• lilkwarrior - Monday, July 12, 2021 - link

    That's actually a pretty accurate scale. $500 being mid-range more than makes sense–especially with 4K-oriented workflows these motherboards are increasingly catering too. All prices of PC components are rising to also account for increased tariffs, demand, & so on.

    If you want a motherboard with Thunderbolt 4, multiple M.2 slots, & Wifi6E, you should absolutely expect a price around $500 these days.
    Reply
  • Makaveli - Friday, July 9, 2021 - link

    The AMD Hero's boards also in the same price range so not surprised. But I choose to be a hero to my wallet and choose a board in the $300-$350 price range. For me if i'm spending $500 on a motherboard it will be for a build using ECC memory. Reply
  • Exodite - Saturday, July 10, 2021 - link

    Just got myself a Gigabyte B550 Vision D-P for that reason (ECC support) and it was half that. :)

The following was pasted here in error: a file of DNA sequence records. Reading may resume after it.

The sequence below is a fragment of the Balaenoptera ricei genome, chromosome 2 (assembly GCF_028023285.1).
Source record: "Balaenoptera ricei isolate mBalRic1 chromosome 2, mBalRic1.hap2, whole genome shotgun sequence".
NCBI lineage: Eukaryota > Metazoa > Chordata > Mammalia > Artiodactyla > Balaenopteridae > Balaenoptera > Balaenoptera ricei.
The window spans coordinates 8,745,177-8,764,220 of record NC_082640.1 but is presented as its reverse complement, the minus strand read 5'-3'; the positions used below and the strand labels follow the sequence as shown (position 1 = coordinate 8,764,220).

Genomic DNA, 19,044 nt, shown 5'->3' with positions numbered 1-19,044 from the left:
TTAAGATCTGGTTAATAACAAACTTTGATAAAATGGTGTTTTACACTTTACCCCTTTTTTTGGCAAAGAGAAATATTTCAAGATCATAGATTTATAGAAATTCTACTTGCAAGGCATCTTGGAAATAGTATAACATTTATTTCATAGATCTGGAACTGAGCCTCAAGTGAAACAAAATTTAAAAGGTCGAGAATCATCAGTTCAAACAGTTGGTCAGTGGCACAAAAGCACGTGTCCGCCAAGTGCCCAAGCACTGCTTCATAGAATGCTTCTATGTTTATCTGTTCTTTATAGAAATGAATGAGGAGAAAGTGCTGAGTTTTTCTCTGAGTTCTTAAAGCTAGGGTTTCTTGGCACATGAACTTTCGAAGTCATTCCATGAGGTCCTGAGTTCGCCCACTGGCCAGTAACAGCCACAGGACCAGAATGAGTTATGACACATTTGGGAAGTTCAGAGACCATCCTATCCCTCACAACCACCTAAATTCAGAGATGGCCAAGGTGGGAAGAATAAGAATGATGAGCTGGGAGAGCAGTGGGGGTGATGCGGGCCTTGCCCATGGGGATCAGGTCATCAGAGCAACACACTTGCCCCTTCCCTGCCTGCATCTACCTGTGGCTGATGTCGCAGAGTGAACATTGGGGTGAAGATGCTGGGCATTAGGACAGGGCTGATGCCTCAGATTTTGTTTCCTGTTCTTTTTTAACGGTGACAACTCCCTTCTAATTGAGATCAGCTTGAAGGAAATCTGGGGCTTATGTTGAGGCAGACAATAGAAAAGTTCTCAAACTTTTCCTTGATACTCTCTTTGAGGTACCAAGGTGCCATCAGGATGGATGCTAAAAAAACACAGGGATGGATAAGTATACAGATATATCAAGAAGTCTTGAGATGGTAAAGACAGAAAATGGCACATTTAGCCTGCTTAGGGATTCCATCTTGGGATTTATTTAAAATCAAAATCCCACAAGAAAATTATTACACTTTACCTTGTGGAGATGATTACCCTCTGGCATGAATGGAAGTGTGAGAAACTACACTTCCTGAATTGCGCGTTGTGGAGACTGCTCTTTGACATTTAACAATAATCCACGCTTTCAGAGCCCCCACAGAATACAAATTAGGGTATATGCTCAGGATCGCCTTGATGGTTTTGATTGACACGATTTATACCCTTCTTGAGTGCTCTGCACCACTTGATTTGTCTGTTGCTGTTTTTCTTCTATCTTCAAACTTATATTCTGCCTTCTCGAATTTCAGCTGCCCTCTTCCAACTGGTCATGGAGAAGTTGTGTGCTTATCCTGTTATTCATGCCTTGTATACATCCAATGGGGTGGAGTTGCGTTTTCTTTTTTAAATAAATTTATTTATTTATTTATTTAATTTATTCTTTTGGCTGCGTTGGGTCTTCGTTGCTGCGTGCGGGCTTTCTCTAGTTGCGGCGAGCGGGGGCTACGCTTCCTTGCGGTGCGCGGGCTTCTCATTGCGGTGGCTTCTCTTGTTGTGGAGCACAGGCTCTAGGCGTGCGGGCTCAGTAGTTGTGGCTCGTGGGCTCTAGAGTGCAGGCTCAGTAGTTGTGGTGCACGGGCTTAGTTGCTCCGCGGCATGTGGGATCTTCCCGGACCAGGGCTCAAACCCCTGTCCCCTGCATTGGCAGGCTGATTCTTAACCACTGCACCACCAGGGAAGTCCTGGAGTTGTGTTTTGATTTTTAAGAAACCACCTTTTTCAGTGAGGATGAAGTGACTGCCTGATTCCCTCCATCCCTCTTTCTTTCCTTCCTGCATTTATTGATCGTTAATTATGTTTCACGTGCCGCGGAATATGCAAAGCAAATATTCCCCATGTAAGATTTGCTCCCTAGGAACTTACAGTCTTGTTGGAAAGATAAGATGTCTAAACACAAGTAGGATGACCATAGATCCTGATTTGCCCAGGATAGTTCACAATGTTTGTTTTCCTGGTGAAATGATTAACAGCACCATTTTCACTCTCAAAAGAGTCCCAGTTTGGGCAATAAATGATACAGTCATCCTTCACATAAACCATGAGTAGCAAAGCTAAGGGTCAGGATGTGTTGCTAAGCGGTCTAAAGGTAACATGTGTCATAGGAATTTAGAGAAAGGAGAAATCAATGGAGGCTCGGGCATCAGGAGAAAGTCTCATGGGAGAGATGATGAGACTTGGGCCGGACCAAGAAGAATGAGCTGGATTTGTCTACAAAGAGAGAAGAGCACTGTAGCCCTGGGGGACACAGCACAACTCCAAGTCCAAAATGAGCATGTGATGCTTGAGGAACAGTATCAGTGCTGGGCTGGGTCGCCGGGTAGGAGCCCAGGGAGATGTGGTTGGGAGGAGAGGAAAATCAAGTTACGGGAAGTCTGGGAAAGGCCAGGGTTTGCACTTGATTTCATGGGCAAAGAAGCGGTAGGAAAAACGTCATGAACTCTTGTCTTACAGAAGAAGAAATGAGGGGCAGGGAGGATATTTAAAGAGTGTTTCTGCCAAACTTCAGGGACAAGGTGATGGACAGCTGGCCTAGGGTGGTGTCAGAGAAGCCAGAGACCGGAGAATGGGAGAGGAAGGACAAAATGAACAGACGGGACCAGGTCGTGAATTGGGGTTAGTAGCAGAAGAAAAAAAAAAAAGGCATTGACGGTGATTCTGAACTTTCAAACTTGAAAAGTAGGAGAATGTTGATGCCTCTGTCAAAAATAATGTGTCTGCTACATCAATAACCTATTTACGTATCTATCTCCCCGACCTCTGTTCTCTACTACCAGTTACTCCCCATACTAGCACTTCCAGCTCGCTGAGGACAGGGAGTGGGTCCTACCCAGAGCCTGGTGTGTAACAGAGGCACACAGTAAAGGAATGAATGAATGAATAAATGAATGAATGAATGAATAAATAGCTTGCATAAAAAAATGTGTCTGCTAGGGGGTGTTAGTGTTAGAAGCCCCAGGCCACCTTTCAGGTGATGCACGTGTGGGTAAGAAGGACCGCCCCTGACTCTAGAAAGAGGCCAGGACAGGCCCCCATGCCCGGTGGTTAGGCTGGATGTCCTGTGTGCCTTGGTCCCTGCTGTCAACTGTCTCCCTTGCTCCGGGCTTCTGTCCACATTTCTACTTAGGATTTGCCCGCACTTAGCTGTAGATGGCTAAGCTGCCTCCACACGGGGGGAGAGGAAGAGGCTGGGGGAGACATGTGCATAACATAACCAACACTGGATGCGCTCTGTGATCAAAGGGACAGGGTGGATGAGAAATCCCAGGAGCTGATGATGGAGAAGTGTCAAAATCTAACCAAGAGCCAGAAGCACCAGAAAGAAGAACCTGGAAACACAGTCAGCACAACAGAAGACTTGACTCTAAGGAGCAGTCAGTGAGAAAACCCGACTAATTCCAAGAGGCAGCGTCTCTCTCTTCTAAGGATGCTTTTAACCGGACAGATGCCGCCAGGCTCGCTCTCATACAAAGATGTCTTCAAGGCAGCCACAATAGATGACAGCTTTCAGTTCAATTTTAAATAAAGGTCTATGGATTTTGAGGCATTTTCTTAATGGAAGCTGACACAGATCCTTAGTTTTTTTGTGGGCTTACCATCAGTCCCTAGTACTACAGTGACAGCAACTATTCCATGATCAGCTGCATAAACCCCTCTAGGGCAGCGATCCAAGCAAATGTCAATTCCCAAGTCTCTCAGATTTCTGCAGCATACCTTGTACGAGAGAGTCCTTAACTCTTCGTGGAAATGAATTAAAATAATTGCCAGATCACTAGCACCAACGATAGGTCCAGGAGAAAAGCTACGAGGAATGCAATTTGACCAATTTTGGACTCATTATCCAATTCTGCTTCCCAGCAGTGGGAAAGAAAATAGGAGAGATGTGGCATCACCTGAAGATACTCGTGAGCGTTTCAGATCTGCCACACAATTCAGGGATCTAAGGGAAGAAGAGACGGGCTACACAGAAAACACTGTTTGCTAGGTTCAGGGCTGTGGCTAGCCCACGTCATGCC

Looking at the current Intel and AMD platforms I see little reason to choose X570 over B550, you pretty much have to need the chipset PCIe 4.0, and none to choose Z590 over B560.

    Pricing seem more out of hand on Intel than AMD though, generally speaking. There are decently priced X570 boards here in Sweden but Z590 is hard to get with reasonable specs sub-$500.
    Reply
  • Destoya - Sunday, July 11, 2021 - link

    I bought my Crosshair VI Hero for $249 new. It's only in the last couple of generations that these companies have decided to inflate the prices to ludicrous amounts. Reply
  • Spunjji - Monday, July 12, 2021 - link

    They've cottoned on to that segment of users that think something is inherently better just because they spent more money on it 🤷‍♂️ Reply